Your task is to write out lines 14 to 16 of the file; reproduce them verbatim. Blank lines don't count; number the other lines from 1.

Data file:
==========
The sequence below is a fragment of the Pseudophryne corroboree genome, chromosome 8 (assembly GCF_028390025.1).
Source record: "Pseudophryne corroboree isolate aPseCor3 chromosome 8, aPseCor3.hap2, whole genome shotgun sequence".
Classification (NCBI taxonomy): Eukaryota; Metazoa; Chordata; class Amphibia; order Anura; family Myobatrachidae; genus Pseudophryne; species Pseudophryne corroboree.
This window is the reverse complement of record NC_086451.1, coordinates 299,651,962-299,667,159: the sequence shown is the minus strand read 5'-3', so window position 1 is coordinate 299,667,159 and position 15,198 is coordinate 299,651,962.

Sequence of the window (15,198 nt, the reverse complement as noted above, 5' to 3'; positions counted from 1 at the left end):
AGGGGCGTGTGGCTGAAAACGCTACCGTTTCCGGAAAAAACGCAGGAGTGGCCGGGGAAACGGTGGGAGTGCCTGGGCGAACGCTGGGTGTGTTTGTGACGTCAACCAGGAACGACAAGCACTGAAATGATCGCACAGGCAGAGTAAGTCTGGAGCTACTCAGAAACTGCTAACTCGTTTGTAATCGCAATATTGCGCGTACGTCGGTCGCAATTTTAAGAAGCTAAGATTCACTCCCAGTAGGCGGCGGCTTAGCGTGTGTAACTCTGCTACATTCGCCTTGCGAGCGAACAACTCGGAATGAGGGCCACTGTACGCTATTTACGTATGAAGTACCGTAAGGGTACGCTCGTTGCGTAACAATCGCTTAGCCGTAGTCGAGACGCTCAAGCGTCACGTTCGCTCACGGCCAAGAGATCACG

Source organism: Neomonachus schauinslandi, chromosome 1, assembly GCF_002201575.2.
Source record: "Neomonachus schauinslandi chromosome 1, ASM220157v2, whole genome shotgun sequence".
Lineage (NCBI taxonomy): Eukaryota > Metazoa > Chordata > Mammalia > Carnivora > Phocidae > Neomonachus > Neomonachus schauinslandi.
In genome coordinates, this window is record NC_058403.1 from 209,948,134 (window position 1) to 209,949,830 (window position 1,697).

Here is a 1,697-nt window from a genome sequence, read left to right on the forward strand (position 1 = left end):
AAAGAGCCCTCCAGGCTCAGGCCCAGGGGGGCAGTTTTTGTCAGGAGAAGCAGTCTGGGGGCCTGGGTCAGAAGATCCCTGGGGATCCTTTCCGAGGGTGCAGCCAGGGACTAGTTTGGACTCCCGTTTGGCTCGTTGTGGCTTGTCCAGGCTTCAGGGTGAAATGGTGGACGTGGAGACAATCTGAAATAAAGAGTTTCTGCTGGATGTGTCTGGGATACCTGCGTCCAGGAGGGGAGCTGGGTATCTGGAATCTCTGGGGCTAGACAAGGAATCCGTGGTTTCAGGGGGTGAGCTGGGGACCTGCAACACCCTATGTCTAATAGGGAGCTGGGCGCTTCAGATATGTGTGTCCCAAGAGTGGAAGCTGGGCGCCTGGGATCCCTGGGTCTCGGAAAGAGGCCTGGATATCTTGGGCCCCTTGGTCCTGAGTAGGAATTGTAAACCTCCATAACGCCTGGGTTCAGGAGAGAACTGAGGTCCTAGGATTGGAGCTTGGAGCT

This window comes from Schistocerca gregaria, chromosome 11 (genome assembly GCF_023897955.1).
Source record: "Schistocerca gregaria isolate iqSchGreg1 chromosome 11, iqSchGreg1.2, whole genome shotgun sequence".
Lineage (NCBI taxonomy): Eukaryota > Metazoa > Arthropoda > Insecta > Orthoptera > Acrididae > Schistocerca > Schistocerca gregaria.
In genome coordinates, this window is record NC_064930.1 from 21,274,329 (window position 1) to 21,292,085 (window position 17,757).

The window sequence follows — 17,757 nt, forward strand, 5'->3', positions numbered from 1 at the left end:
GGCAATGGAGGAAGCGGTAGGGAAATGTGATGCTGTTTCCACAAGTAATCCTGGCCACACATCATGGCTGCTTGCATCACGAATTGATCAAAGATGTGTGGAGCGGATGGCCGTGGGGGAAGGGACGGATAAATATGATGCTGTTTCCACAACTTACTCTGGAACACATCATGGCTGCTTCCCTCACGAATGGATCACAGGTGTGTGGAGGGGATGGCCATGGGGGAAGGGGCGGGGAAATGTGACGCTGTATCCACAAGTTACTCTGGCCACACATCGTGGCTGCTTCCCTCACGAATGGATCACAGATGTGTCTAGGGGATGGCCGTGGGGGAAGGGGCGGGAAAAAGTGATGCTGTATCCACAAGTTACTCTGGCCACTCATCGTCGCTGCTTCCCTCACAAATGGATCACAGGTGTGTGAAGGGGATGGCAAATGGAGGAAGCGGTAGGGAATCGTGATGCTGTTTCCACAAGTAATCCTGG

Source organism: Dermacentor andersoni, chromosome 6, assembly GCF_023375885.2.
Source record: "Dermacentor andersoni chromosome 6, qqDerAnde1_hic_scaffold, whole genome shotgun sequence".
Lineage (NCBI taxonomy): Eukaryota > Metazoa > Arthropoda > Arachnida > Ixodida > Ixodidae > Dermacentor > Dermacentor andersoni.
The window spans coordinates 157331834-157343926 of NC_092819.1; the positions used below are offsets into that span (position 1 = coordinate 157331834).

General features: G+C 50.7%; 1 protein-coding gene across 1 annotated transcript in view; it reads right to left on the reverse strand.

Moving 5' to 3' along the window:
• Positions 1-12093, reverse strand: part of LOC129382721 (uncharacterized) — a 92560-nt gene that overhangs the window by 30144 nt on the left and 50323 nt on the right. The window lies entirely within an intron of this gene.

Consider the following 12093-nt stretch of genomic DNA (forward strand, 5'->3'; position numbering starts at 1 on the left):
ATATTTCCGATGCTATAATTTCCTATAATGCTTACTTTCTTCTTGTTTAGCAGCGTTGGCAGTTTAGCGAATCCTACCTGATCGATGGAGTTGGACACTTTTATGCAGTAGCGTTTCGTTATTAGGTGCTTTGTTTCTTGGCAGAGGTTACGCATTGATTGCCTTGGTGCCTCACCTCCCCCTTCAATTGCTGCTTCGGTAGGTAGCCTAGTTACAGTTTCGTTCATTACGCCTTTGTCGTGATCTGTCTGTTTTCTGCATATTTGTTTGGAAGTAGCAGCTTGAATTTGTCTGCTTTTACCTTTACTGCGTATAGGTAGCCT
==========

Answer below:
Source record: "Schistocerca gregaria isolate iqSchGreg1 chromosome 11, iqSchGreg1.2, whole genome shotgun sequence".
Lineage (NCBI taxonomy): Eukaryota > Metazoa > Arthropoda > Insecta > Orthoptera > Acrididae > Schistocerca > Schistocerca gregaria.
In genome coordinates, this window is record NC_064930.1 from 21,274,329 (window position 1) to 21,292,085 (window position 17,757).